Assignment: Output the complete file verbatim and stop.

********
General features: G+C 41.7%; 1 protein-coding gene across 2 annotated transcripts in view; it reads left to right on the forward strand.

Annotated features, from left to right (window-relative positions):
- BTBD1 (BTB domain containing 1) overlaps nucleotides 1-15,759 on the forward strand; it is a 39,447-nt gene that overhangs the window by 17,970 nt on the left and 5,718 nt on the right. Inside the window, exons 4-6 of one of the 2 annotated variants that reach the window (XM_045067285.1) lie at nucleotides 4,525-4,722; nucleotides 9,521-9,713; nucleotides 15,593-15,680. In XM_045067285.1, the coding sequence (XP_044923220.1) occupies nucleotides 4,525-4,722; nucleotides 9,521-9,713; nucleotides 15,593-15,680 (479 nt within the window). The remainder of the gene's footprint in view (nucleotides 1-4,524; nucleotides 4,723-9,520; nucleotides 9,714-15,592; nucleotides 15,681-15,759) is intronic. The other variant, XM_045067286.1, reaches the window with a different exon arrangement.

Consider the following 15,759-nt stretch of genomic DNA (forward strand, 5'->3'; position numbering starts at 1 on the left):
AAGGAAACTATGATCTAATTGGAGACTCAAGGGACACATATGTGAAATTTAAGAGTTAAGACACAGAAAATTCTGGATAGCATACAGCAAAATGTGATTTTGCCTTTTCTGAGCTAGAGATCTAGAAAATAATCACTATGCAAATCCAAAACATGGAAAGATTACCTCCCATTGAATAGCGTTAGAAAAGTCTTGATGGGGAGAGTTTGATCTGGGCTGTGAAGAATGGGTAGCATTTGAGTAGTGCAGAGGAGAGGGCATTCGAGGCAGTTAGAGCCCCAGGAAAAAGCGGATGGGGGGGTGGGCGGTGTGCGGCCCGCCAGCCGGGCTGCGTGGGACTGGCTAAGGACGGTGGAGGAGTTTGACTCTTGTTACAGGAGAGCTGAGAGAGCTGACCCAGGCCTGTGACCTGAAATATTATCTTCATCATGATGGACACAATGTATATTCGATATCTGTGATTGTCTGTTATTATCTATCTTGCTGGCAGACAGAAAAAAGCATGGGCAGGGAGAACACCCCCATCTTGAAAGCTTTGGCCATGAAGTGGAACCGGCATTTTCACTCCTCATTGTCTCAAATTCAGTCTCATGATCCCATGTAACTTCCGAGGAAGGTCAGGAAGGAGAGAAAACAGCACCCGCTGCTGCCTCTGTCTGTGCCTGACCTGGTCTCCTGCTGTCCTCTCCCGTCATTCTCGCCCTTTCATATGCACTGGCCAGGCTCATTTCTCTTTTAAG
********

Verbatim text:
General features: G+C 41.7%; 1 protein-coding gene across 2 annotated transcripts in view; it reads left to right on the forward strand.

Annotated features, from left to right (window-relative positions):
- BTBD1 (BTB domain containing 1) overlaps nucleotides 1-15,759 on the forward strand; it is a 39,447-nt gene that overhangs the window by 17,970 nt on the left and 5,718 nt on the right. Inside the window, exons 4-6 of one of the 2 annotated variants that reach the window (XM_045067285.1) lie at nucleotides 4,525-4,722; nucleotides 9,521-9,713; nucleotides 15,593-15,680. In XM_045067285.1, the coding sequence (XP_044923220.1) occupies nucleotides 4,525-4,722; nucleotides 9,521-9,713; nucleotides 15,593-15,680 (479 nt within the window). The remainder of the gene's footprint in view (nucleotides 1-4,524; nucleotides 4,723-9,520; nucleotides 9,714-15,592; nucleotides 15,681-15,759) is intronic. The other variant, XM_045067286.1, reaches the window with a different exon arrangement.

Consider the following 15,759-nt stretch of genomic DNA (forward strand, 5'->3'; position numbering starts at 1 on the left):
AAGGAAACTATGATCTAATTGGAGACTCAAGGGACACATATGTGAAATTTAAGAGTTAAGACACAGAAAATTCTGGATAGCATACAGCAAAATGTGATTTTGCCTTTTCTGAGCTAGAGATCTAGAAAATAATCACTATGCAAATCCAAAACATGGAAAGATTACCTCCCATTGAATAGCGTTAGAAAAGTCTTGATGGGGAGAGTTTGATCTGGGCTGTGAAGAATGGGTAGCATTTGAGTAGTGCAGAGGAGAGGGCATTCGAGGCAGTTAGAGCCCCAGGAAAAAGCGGATGGGGGGGTGGGCGGTGTGCGGCCCGCCAGCCGGGCTGCGTGGGACTGGCTAAGGACGGTGGAGGAGTTTGACTCTTGTTACAGGAGAGCTGAGAGAGCTGACCCAGGCCTGTGACCTGAAATATTATCTTCATCATGATGGACACAATGTATATTCGATATCTGTGATTGTCTGTTATTATCTATCTTGCTGGCAGACAGAAAAAAGCATGGGCAGGGAGAACACCCCCATCTTGAAAGCTTTGGCCATGAAGTGGAACCGGCATTTTCACTCCTCATTGTCTCAAATTCAGTCTCATGATCCCATGTAACTTCCGAGGAAGGTCAGGAAGGAGAGAAAACAGCACCCGCTGCTGCCTCTGTCTGTGCCTGACCTGGTCTCCTGCTGTCCTCTCCCGTCATTCTCGCCCTTTCATATGCACTGGCCAGGCTCATTTCTCTTTTAAG